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I have a function Foo and a class CDelegate.

typedef void (*typeFctPtr)(void*);


void Foo(void* dummy)
{
  cout << "Foo\n";
}


class CDelegate 
{ 
  public:

  CDelegate (const typeFctPtr& f_ref_Wrapper, void* f_pvSubscriber) 
    : m_ref_Wrapper(f_ref_Wrapper), m_pvSubscriber(f_pvSubscriber) 
  {
  }

  inline void operator () () const
  {
    (*m_ref_Wrapper)(0);
  }

  inline void operator=(const CInterruptDelegate& D)
  {
  }

private:
  void* m_pvSubscriber;
  const typeFctPtr& m_ref_Wrapper;
};

A second class has a static member static CDelegate m_Delegate; which I initialize using the constructor like this:

CInterruptDelegate CSpi1::m_Delegate(FreeFunction, 0);

I want to call Foo by calling the ()operator of my static object: CSpi1::m_Delegate();

I get an exception at (*m_ref_Wrapper)(0); Is there something wrong with the syntax? I am not quite sure if what I try to do is possible at all. I have a working solution where the constructor of CDelegatedoes not take a const reference of a function pointer but the function pointer itself. I can then call the function in the ()operator without problems. I want to use a const reference because the function pointer call cannot be optimized and I hope the call via the const reference can because everything should be known at compile time.

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1  
It's still a call through a pointer, whether or not you use reference. Also, use boost::function (std::function in 0x). Also, optimise when the software is actually working, not before. And by profiling, not guessing and micro-optimising. –  Cat Plus Plus Jun 30 '11 at 14:59
    
Have you tried calling simply m_ref_Wrapper(0); ? –  iammilind Jun 30 '11 at 15:04
    
I'd be surprised if the optimiser is able to remove the indirect call with either a reference or a pointer. But an indirect call is really not that expensive. –  Alan Stokes Jun 30 '11 at 15:13
    
@Cat Plus Plus, I use this mechanism for the interrupt handling in an embedded system. boost::function does everything I need but is kind of slow.. Also, the software is working with taking the argument as a function pointer. I want to optimize now by using a const reference... at least try to :) –  Mirco Jul 1 '11 at 6:33
    
@iammilind, I have, but it isn't working. @Alan Stokes, I thought it maybe can, because as I understand it the address must be known at compile time for passing a const ref to the constructor and define the members in the initializer list.. Isn't that enough for the compiler? I use this for calling ISRs, so if it is possible to speed things up I'd like to do so. –  Mirco Jul 1 '11 at 6:41
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2 Answers 2

up vote 1 down vote accepted

You're holding a reference to a pointer to a function (and the pointer is a temporary which has been destroyed by the time you use it, so things go badly wrong).

Try changing your typedef to be a function type:

typedef void typeFct(void*);
...
const typeFct & m_ref_Wrapper;

Then with your existing code you'll end up with a reference to a function, and you'll be fine. Or you could store a pointer to the function - const typeFct *.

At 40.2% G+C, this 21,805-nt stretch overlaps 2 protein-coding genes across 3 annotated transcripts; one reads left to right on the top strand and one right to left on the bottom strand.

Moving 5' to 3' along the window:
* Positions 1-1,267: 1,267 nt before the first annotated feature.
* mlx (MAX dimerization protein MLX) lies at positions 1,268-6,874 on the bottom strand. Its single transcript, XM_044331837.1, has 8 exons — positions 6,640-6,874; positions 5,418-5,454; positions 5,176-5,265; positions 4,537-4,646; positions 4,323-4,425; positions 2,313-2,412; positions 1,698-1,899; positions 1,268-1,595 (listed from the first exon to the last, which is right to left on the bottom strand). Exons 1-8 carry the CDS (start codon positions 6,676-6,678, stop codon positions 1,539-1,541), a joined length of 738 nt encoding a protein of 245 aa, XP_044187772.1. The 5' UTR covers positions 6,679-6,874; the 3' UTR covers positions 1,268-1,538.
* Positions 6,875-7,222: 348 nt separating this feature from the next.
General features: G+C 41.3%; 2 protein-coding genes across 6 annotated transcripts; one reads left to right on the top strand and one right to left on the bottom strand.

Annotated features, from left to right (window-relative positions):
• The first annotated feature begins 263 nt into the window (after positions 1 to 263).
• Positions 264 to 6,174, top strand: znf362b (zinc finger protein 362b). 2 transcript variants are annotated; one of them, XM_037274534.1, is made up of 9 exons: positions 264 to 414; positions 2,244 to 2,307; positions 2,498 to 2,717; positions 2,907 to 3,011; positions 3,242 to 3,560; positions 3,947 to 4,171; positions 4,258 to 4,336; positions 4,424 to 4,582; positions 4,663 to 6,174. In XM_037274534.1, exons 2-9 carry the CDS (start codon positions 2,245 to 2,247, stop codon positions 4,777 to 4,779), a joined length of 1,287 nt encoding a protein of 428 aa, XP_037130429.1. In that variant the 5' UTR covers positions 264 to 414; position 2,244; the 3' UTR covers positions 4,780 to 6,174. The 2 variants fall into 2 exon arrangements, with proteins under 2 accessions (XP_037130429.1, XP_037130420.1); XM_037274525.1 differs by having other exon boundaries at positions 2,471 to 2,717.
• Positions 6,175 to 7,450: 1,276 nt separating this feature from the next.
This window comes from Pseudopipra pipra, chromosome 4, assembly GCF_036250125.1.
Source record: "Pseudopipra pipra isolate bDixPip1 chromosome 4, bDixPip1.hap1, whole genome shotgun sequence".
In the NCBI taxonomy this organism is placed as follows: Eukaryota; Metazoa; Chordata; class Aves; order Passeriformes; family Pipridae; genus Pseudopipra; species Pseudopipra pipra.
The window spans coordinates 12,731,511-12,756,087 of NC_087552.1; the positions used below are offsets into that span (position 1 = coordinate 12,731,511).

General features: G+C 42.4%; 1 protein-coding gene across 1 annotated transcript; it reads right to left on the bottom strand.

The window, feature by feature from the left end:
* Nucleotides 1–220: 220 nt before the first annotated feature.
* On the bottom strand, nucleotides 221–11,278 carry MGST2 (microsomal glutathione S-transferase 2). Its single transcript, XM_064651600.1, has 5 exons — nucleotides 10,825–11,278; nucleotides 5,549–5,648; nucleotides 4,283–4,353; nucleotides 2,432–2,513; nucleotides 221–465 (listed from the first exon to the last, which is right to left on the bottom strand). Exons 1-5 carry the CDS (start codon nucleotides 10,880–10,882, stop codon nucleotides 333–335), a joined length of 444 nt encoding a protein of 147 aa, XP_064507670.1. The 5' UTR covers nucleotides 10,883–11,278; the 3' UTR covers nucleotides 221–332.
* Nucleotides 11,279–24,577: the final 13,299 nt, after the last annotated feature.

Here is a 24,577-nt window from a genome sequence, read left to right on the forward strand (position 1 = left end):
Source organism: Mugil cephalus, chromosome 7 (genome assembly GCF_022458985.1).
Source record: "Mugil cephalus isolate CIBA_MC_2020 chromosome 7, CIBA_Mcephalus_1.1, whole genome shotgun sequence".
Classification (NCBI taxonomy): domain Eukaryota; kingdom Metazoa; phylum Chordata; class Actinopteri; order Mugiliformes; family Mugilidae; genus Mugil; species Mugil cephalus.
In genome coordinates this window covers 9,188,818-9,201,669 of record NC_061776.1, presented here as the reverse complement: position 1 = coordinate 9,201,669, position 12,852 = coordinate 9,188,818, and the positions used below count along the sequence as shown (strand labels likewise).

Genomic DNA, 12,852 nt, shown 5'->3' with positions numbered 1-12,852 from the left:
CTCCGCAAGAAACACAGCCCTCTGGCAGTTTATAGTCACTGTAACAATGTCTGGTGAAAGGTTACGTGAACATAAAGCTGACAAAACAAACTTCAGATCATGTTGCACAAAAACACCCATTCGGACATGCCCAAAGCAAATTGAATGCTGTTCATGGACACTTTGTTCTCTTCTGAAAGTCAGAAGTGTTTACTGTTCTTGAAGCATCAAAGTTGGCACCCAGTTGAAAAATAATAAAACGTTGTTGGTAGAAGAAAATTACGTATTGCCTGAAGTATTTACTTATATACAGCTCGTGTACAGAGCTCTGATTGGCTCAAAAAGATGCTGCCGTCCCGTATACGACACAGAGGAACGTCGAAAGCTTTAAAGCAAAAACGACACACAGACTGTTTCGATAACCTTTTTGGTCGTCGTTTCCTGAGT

And in either case the call can just be m_ref_Wrapper(0).

In general I prefer to typedef function types rather than pointer-to or reference-to, if only because the syntax is less ugly.

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Thanks, I can compile this and I don't get any run timer errors. But I get the warning warning C4180: qualifier applied to function type has no meaning; ignored for these lines: CDelegate(const typeFct& f_ref_Wrapper, void* f_pvSubscriber) and const typeFct& m_ref_Wrapper; –  Mirco Jul 1 '11 at 6:54
    
@Mirco Ah yes, my mistake. There shouldn't be a const applied to typeFct anywhere. const is great for data, meaningless for functions. –  Alan Stokes Jul 1 '11 at 7:51
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I believe that the problem is the declaration of the member:

const typeFctPtr& m_ref_Wrapper;

Instead, try to drop the &:

const typeFctPtr m_ref_Wrapper;

A reference must always reference another existing object. In this case, it will refer the temporary object created to hold the reference to the pointer at the time the constructor is called.

While we're at it, I would suggest that you should drop the reference from the constructor as well. The reason for this is that there is no gain when you work with scalar:s.

Another thing that would make your code more readable is if you would typedef the type of the function, rather than the pointer to the function. That way, it would be clear that you pass around a pointer.

The following is a cut-down version that summarized the changes I suggest above:

typedef void (typeFct)(void*);

class CDelegate
{
  public:

  CDelegate (typeFct * f_Wrapper, void* f_pvSubscriber)
    : m_ref_Wrapper(f_Wrapper), m_pvSubscriber(f_pvSubscriber) 
  {
  }

  inline void operator () () const
  {
    (*m_ref_Wrapper)(0);
  }

private:
  void* m_pvSubscriber;
  typeFct * m_ref_Wrapper;
};
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+1 seems only fair –  Alan Stokes Jul 1 '11 at 11:50
    
Thanks! Btw, I learned something new from your post, I didn't know that you can make a reference to a function. –  Lindydancer Jul 1 '11 at 12:21
    
@Lindydancer, I think this is my working solution using a function pointer instead of using a reference to one - with the difference of the typedef. I will remember this and start to typedef the type of the function in the future :) Unfortunately I cannot +1 (still < 15) .. Thanks for helping –  Mirco Jul 1 '11 at 12:33
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